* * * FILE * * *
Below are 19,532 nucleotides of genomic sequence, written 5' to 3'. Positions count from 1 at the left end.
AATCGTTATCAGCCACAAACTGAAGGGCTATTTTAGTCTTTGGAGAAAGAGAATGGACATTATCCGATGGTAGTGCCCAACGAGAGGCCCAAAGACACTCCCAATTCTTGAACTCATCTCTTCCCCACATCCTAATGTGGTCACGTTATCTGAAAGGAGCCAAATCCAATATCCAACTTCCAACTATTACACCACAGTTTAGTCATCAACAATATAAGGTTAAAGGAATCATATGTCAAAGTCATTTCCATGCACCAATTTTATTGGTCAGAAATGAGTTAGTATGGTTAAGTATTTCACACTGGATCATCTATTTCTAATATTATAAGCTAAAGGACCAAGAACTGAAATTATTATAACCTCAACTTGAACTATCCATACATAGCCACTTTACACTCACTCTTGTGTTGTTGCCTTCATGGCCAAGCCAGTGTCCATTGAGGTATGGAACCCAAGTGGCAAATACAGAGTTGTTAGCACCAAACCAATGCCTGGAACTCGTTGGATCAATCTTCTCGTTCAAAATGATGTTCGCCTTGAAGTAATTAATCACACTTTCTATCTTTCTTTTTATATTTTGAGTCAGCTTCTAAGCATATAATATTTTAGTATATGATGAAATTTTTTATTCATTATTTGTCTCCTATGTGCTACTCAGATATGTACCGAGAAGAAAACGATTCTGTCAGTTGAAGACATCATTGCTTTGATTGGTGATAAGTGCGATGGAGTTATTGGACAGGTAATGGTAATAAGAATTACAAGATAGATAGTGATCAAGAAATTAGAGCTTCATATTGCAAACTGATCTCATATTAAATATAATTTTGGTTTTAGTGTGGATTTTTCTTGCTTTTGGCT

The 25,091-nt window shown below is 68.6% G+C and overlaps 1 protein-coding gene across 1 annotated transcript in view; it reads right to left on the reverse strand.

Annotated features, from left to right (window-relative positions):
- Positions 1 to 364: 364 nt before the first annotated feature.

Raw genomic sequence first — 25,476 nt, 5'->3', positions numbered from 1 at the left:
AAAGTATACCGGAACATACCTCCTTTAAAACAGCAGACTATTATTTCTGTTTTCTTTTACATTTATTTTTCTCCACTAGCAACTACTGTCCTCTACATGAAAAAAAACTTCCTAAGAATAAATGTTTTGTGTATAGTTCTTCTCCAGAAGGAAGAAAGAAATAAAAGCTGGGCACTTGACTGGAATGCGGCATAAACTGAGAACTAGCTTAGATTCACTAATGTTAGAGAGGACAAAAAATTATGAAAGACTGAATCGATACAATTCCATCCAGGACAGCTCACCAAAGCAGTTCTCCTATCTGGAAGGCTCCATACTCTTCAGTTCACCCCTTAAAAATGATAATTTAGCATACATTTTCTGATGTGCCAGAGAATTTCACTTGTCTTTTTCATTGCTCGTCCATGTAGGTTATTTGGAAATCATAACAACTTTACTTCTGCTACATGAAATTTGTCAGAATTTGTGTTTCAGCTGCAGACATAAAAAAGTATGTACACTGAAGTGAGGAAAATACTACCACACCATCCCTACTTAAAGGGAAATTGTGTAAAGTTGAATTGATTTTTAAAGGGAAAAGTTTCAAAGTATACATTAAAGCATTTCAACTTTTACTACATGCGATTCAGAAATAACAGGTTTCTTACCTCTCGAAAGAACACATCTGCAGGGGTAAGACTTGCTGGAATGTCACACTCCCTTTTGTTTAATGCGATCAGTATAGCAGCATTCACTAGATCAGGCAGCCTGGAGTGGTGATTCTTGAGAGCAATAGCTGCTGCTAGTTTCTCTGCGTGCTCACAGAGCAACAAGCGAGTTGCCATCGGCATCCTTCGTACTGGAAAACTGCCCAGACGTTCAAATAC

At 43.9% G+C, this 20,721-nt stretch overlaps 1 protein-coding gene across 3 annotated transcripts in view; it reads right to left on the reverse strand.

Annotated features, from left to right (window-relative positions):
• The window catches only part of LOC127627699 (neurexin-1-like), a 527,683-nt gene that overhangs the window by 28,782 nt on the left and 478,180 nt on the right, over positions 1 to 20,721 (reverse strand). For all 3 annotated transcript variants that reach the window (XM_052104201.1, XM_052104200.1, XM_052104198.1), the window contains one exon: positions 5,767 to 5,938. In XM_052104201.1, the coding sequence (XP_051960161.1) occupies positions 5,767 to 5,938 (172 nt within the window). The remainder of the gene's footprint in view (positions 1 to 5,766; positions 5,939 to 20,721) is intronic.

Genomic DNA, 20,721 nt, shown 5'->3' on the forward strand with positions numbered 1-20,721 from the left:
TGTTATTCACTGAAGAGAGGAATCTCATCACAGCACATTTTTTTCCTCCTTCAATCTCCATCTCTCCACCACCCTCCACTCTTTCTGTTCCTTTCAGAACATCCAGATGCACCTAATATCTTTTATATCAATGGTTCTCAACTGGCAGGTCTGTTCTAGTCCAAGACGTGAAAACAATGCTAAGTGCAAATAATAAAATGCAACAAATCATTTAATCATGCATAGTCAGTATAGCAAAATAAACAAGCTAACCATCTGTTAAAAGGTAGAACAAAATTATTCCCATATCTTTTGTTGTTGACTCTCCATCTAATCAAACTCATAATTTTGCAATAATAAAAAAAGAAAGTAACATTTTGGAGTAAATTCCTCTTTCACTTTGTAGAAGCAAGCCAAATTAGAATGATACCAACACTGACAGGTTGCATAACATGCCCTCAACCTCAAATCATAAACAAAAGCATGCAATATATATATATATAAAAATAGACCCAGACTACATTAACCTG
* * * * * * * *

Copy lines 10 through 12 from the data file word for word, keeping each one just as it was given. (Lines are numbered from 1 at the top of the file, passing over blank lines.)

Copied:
• The window catches only part of LOC127627699 (neurexin-1-like), a 527,683-nt gene that overhangs the window by 28,782 nt on the left and 478,180 nt on the right, over positions 1 to 20,721 (reverse strand). For all 3 annotated transcript variants that reach the window (XM_052104201.1, XM_052104200.1, XM_052104198.1), the window contains one exon: positions 5,767 to 5,938. In XM_052104201.1, the coding sequence (XP_051960161.1) occupies positions 5,767 to 5,938 (172 nt within the window). The remainder of the gene's footprint in view (positions 1 to 5,766; positions 5,939 to 20,721) is intronic.

Genomic DNA, 20,721 nt, shown 5'->3' on the forward strand with positions numbered 1-20,721 from the left:
TGTTATTCACTGAAGAGAGGAATCTCATCACAGCACATTTTTTTCCTCCTTCAATCTCCATCTCTCCACCACCCTCCACTCTTTCTGTTCCTTTCAGAACATCCAGATGCACCTAATATCTTTTATATCAATGGTTCTCAACTGGCAGGTCTGTTCTAGTCCAAGACGTGAAAACAATGCTAAGTGCAAATAATAAAATGCAACAAATCATTTAATCATGCATAGTCAGTATAGCAAAATAAACAAGCTAACCATCTGTTAAAAGGTAGAACAAAATTATTCCCATATCTTTTGTTGTTGACTCTCCATCTAATCAAACTCATAATTTTGCAATAATAAAAAAAGAAAGTAACATTTTGGAGTAAATTCCTCTTTCACTTTGTAGAAGCAAGCCAAATTAGAATGATACCAACACTGACAGGTTGCATAACATGCCCTCAACCTCAAATCATAAACAAAAGCATGCAATATATATATATATAAAAATAGACCCAGACTACATTAACCTG